The Romance of Elaine HTML version

5. Shadows Of War
For a long time Kennedy had, I knew, been at work at odd moments in the laboratory
secretly. What it was that he was working on, even I was unable to guess, so closely had
he guarded his secret. But that it was something momentous, I was assured.
Long Sin had already been arrested and it was a day or two after the escape of Wu
himself who had come just in time to prevent the confession by one of his emissaries of
the whereabouts of his secret den. Kennedy had Chase and another detective whom he
frequently employed on routine matters at work over the clues developed by his use of
the sphygmograph. Elaine, anxious for news, had dropped in on us at the laboratory just
as Kennedy was hastily opening his mail.
Craig came to a large letter with an official look, slit open the envelope, and unfolded the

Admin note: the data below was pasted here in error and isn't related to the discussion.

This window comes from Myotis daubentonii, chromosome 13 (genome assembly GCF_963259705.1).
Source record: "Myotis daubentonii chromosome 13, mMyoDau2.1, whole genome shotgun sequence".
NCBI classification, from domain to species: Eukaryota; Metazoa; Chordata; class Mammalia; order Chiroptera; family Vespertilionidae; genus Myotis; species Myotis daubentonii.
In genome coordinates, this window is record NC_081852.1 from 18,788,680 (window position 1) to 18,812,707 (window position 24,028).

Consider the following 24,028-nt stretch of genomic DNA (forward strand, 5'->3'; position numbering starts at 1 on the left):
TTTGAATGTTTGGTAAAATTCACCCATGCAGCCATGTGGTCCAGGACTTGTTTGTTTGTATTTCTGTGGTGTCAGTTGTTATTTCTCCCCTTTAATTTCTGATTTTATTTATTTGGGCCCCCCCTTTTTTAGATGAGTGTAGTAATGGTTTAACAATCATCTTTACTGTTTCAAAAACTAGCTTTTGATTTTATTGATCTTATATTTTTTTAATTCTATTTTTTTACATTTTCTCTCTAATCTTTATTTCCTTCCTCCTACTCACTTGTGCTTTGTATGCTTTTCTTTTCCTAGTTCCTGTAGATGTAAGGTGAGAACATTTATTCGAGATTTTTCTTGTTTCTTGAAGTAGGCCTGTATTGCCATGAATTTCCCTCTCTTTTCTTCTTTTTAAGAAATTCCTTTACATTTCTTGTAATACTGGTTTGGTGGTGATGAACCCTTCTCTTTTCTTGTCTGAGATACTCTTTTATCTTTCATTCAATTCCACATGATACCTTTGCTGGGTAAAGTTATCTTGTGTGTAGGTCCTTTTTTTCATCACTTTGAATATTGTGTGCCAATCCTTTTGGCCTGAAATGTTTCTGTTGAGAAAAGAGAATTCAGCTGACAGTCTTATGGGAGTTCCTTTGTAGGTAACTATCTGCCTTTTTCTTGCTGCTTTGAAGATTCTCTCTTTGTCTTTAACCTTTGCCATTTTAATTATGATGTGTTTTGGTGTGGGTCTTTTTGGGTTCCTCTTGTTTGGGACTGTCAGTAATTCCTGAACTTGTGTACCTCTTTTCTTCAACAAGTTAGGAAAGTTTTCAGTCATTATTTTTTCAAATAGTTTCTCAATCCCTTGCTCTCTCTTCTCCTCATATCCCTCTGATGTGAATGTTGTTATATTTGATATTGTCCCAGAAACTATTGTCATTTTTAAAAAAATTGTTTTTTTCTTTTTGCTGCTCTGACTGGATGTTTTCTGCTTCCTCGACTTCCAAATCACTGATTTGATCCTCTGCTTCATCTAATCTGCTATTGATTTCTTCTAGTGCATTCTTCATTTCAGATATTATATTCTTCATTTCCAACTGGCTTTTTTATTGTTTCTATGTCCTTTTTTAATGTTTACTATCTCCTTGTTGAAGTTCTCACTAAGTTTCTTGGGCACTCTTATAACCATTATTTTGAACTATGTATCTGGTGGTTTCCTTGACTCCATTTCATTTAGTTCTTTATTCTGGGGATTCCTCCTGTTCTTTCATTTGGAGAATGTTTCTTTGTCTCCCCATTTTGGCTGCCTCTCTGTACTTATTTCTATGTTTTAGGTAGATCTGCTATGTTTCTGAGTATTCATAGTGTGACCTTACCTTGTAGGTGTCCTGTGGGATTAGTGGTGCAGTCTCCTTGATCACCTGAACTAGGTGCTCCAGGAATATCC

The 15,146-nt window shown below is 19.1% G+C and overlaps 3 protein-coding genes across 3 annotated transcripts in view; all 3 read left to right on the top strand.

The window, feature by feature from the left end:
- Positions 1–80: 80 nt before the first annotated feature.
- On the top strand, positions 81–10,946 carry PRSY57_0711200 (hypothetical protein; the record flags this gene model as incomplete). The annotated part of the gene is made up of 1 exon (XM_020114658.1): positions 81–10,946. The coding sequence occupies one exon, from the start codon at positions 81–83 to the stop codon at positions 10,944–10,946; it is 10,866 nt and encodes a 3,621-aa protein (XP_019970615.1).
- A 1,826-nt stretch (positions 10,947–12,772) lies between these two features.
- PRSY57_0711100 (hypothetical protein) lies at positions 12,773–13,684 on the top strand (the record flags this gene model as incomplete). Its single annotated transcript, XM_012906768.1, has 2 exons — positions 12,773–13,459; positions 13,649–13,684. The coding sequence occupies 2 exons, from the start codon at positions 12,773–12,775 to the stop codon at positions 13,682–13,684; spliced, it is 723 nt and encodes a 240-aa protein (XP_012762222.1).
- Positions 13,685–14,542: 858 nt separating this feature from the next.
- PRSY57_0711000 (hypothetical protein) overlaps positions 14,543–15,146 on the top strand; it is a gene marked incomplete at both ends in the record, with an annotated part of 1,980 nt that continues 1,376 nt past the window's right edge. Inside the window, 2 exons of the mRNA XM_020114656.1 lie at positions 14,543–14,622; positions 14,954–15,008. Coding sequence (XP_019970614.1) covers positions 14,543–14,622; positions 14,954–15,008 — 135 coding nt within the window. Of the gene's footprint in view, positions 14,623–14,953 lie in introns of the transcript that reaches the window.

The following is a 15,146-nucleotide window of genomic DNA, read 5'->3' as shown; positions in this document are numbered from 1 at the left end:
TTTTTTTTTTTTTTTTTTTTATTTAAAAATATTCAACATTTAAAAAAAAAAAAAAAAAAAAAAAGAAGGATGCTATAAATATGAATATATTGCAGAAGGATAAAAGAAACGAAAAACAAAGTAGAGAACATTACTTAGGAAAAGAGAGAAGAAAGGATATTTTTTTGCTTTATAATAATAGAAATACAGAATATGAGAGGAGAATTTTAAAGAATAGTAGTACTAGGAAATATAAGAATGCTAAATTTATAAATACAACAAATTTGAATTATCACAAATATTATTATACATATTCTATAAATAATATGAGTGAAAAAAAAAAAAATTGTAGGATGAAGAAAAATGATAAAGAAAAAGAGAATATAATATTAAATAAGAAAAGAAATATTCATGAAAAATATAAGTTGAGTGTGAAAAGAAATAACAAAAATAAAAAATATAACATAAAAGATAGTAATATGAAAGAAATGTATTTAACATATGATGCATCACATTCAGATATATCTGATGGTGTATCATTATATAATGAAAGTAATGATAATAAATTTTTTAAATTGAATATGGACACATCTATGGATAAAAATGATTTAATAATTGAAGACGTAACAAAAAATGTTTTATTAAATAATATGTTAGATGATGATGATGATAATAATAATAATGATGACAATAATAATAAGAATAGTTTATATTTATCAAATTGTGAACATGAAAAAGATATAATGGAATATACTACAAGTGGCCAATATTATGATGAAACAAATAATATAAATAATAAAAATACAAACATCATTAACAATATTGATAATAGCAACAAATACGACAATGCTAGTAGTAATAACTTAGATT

letter. "Hurrah!" he cried, jumping up and thrusting the letter before us. "Read that."
Across the top of the paper were embossed in blue the formidable words:
United States Navy Department, Washington, D. C.
The letter was most interesting:
PROFESSOR CRAIG KENNEDY, The University, New York City.
Your telautomatic torpedo model was tested yesterday and I take great pleasure in stating
that it was entirely successful. There is no doubt that the United States is safe from attack
as long as we retain its secret.
Very sincerely yours,
"Oh, Craig," congratulated Elaine, as she handed back the note. "I'm so glad for your
sake. How famous you will be!"
"When are we going to see the wonderful invention, Craig?" I added as I grasped his
hand and, in return, he almost broke the bones in mine wringing it.
"As soon as you wish," he replied, moving over to the safe near-by and opening it.
"Here's the only other model in existence besides the model I sent to Washington."
He held up before us a cigar-shaped affair of steel, about eight inches long, with a tiny
propeller and rudder of a size to correspond. Above was a series of wires, four or five